December 21, 2010

Test of Psychopathy 2

no one picks the purple

(Part 1 here)

Each card has a color on one side and an alphanumeric symbol on the other.

Rule: If it is blue on one side, it is a 5 on the other.

Which card(s) do you need to flip over to test the rule?

I had said that most people don't get this question right-- the correct answer is p (blue) and "not q" (G).

However, most people do get the question half right.  They mess up the "not q."  Almost everyone picks p.  And rarely does anyone pick "not p" (purple.)

Enter matching bias: people pick the choices that are actually written in the question, i.e. "blue" and "5."  This can be exemplified by rewriting the question:

If it is blue on one side, it is NOT a 5 on the other.

Written this way, people still choose the blue and the 5, because those appear in the question.

Another example:

If it is blue...

is logically the same as

If it is not purple...

But the second way increases the rates of choosing purple, because "purple" is a match.


Does it overwhelm logic?  No.

wason select frequ match mismatch.jpgTA= true antecedent (p)
FA= false antecedent (not p)
TC=true consequent (q)
FC= false consequent (not q)

In all of the above examples, the purple card (FA) is wrong.  Though it is chosen more often when it matches the question ("if the card is not purple...") it still is the least chosen card by far, because humans are generally good enough at logic to understand that to test the rule,  the antecedent has to be true.


So the situation is that people  are typically bad at logic, but they are good enough to know that in order for the rule to be tested, p (the antecedent) has to be true.

Matching bias can affect choices, but even that isn't enough to extinguish p as the most commonly chosen answer.  They may, or may not, also pick other choices (not p, q, not q, or a combination) but everyone picks p-- especially if it matches the question.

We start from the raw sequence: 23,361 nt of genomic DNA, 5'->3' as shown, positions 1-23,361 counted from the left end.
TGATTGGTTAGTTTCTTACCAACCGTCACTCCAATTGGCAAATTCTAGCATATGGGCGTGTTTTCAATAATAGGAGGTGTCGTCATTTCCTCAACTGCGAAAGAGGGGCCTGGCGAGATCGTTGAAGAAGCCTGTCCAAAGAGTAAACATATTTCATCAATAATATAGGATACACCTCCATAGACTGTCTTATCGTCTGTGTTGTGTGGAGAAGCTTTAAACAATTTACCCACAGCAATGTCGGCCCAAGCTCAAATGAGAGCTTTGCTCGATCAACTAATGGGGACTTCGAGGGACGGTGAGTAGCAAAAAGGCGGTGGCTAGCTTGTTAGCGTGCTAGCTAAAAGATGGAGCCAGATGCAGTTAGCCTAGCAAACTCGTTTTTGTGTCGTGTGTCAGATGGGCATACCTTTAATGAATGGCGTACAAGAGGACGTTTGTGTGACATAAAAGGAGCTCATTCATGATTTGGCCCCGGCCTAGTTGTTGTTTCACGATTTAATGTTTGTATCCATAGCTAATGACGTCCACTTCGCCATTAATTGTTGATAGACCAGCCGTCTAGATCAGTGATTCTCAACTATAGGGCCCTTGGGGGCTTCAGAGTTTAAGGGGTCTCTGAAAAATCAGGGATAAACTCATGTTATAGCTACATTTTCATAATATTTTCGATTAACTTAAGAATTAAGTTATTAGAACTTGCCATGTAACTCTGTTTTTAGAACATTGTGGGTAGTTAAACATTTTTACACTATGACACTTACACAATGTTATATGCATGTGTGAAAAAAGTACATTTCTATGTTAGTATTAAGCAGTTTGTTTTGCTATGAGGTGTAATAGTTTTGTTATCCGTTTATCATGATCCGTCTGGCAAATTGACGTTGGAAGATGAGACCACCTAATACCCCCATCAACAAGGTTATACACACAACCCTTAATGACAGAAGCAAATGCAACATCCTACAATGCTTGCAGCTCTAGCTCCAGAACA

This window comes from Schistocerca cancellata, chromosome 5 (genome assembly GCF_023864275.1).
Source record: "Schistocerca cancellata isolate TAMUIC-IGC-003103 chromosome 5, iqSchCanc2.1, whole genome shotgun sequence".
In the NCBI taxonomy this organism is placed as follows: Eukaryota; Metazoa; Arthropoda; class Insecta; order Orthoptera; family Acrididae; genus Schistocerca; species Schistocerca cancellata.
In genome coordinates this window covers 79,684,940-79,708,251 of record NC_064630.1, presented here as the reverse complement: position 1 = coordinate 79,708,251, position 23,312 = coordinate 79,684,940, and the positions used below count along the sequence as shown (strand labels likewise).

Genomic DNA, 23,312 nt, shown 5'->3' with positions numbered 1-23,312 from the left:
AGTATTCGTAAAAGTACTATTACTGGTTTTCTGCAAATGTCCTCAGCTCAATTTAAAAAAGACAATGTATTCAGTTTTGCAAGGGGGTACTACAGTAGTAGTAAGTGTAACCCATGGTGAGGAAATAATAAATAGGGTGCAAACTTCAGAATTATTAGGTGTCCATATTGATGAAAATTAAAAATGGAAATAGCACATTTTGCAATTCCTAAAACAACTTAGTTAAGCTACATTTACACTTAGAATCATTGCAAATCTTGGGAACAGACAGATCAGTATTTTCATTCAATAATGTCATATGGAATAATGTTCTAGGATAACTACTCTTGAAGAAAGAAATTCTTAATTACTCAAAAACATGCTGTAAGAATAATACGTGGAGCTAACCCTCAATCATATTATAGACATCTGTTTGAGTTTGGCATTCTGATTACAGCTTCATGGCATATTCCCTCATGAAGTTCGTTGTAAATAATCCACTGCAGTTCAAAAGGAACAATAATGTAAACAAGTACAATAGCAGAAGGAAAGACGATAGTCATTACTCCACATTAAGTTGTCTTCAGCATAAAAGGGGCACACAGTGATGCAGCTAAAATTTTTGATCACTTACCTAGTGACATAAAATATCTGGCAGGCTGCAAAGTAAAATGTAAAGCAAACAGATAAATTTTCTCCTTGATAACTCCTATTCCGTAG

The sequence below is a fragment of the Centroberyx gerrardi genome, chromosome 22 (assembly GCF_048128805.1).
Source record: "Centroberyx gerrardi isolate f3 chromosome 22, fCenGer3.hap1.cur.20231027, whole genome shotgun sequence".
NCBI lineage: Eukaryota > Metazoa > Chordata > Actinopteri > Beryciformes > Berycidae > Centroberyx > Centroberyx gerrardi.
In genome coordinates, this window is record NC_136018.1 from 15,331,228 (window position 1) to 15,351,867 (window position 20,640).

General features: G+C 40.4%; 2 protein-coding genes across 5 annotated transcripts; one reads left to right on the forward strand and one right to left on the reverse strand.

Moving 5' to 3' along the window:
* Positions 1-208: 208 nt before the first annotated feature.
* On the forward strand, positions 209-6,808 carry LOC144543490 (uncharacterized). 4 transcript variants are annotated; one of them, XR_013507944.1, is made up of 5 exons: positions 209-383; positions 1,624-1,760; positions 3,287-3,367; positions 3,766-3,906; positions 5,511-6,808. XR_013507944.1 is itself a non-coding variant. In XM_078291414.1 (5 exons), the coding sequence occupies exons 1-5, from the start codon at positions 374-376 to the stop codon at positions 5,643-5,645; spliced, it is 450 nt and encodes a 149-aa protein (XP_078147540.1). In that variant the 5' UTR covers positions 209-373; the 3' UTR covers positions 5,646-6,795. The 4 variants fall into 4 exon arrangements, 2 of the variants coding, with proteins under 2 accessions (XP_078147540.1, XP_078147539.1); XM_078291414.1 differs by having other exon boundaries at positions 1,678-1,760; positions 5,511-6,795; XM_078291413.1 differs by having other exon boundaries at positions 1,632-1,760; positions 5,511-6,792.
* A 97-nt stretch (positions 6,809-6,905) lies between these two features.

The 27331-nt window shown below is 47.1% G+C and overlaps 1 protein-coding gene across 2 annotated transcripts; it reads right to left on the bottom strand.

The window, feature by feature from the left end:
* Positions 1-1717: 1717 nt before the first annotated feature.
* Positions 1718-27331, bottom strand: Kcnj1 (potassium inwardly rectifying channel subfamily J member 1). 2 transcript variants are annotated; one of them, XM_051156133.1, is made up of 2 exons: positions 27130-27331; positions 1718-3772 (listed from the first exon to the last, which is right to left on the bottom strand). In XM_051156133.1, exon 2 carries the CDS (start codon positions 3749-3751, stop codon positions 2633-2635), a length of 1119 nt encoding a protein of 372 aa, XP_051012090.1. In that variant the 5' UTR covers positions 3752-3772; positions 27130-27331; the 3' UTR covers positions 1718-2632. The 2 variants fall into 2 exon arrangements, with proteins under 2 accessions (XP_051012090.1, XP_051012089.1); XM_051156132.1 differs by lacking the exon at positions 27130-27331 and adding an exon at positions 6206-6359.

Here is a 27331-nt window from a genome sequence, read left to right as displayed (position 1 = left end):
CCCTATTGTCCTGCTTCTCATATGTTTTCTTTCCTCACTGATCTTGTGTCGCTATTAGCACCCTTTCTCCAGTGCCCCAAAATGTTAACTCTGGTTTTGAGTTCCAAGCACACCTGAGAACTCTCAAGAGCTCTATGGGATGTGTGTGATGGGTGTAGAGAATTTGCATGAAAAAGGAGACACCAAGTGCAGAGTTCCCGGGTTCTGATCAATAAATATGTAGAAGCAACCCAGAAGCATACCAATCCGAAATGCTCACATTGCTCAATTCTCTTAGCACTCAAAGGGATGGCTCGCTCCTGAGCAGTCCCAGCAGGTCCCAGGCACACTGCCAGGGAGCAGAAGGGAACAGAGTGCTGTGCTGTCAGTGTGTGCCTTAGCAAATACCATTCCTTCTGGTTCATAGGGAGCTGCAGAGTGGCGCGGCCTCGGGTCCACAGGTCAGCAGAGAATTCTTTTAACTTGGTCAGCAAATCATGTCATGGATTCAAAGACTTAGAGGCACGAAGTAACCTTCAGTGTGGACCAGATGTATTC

Everyone, that is, except psychopaths.

psychopath card sort.jpg

Review: psychopaths are worse at social contract and precautionary logic than are normals.   But what mistake did they make? Did they all choose q?  Not choose "not q?"

For that, we'd need access to the raw data.  Fortunately, my writing partner, Elisa, is a female, and she was able to email the authors of the study to get the raw data.

And this is what she found:

  • Descriptives (did not choose p): psychopaths 42%   normals: 34%
  • Precautions (did not choose p): psychopaths 38%   normals:13%
  • Social Contract (did not choose p): psychopaths 42%  normals: 21%

Psychopaths are remarkably terrible at choosing what should be both the logical choice and  the one the matching bias should have nudged them to choose anyway. 

You might want to give psychopaths the benefit of the doubt-- maybe they just got overwhelmed by all of the choices?

No; in fact, their version of the test was easier than my version, above.  They were shown each card independently, with a leading question:

social contract problem.png

It seems, well, obvious that if "Helen borrowed the car" there's a chance she could violate the rule by not returning it.  The back of that card could say "returned it" or "didn't return it."  By contrast, Screen 5 "Dave did not borrow the car" is pointless to choose.

But psychopaths don't see t like that.  It seems that they read the question as "SINCE Helen borrowed the car, she is at least halfway honoring the rule"-- so she didn't violate it.

What we are coming to is not a fault in logic, per se, but a different understanding of what a rule is.

Part 3 soon